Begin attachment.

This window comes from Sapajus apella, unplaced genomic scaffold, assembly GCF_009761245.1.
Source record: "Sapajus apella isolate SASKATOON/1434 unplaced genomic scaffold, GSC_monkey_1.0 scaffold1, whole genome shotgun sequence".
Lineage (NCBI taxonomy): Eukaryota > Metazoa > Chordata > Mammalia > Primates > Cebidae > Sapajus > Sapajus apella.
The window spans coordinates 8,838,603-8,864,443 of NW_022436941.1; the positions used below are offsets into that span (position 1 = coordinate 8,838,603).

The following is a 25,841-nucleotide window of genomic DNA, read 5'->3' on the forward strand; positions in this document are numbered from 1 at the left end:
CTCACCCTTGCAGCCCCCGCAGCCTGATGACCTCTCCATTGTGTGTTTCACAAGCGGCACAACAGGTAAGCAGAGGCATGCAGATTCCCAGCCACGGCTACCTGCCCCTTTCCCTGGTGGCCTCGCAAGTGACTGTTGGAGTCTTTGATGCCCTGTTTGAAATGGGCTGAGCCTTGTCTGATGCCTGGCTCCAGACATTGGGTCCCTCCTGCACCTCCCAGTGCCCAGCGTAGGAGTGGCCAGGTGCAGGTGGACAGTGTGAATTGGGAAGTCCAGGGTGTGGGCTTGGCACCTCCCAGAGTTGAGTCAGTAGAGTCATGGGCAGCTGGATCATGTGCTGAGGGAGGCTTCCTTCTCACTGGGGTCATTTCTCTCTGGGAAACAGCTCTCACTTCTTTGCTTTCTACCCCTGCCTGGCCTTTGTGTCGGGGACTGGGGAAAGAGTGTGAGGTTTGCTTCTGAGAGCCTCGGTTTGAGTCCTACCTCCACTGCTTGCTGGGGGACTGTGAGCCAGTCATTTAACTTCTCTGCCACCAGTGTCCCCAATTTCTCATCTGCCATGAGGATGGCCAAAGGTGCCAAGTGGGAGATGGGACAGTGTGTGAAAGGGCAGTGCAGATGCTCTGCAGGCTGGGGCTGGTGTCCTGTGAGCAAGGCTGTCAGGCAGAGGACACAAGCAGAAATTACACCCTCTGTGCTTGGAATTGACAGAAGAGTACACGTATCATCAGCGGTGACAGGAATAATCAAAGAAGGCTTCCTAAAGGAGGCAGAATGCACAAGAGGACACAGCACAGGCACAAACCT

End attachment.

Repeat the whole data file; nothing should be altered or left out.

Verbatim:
This window comes from Sapajus apella, unplaced genomic scaffold, assembly GCF_009761245.1.
Source record: "Sapajus apella isolate SASKATOON/1434 unplaced genomic scaffold, GSC_monkey_1.0 scaffold1, whole genome shotgun sequence".
Lineage (NCBI taxonomy): Eukaryota > Metazoa > Chordata > Mammalia > Primates > Cebidae > Sapajus > Sapajus apella.
The window spans coordinates 8,838,603-8,864,443 of NW_022436941.1; the positions used below are offsets into that span (position 1 = coordinate 8,838,603).

The following is a 25,841-nucleotide window of genomic DNA, read 5'->3' on the forward strand; positions in this document are numbered from 1 at the left end:
CTCACCCTTGCAGCCCCCGCAGCCTGATGACCTCTCCATTGTGTGTTTCACAAGCGGCACAACAGGTAAGCAGAGGCATGCAGATTCCCAGCCACGGCTACCTGCCCCTTTCCCTGGTGGCCTCGCAAGTGACTGTTGGAGTCTTTGATGCCCTGTTTGAAATGGGCTGAGCCTTGTCTGATGCCTGGCTCCAGACATTGGGTCCCTCCTGCACCTCCCAGTGCCCAGCGTAGGAGTGGCCAGGTGCAGGTGGACAGTGTGAATTGGGAAGTCCAGGGTGTGGGCTTGGCACCTCCCAGAGTTGAGTCAGTAGAGTCATGGGCAGCTGGATCATGTGCTGAGGGAGGCTTCCTTCTCACTGGGGTCATTTCTCTCTGGGAAACAGCTCTCACTTCTTTGCTTTCTACCCCTGCCTGGCCTTTGTGTCGGGGACTGGGGAAAGAGTGTGAGGTTTGCTTCTGAGAGCCTCGGTTTGAGTCCTACCTCCACTGCTTGCTGGGGGACTGTGAGCCAGTCATTTAACTTCTCTGCCACCAGTGTCCCCAATTTCTCATCTGCCATGAGGATGGCCAAAGGTGCCAAGTGGGAGATGGGACAGTGTGTGAAAGGGCAGTGCAGATGCTCTGCAGGCTGGGGCTGGTGTCCTGTGAGCAAGGCTGTCAGGCAGAGGACACAAGCAGAAATTACACCCTCTGTGCTTGGAATTGACAGAAGAGTACACGTATCATCAGCGGTGACAGGAATAATCAAAGAAGGCTTCCTAAAGGAGGCAGAATGCACAAGAGGACACAGCACAGGCACAAACCT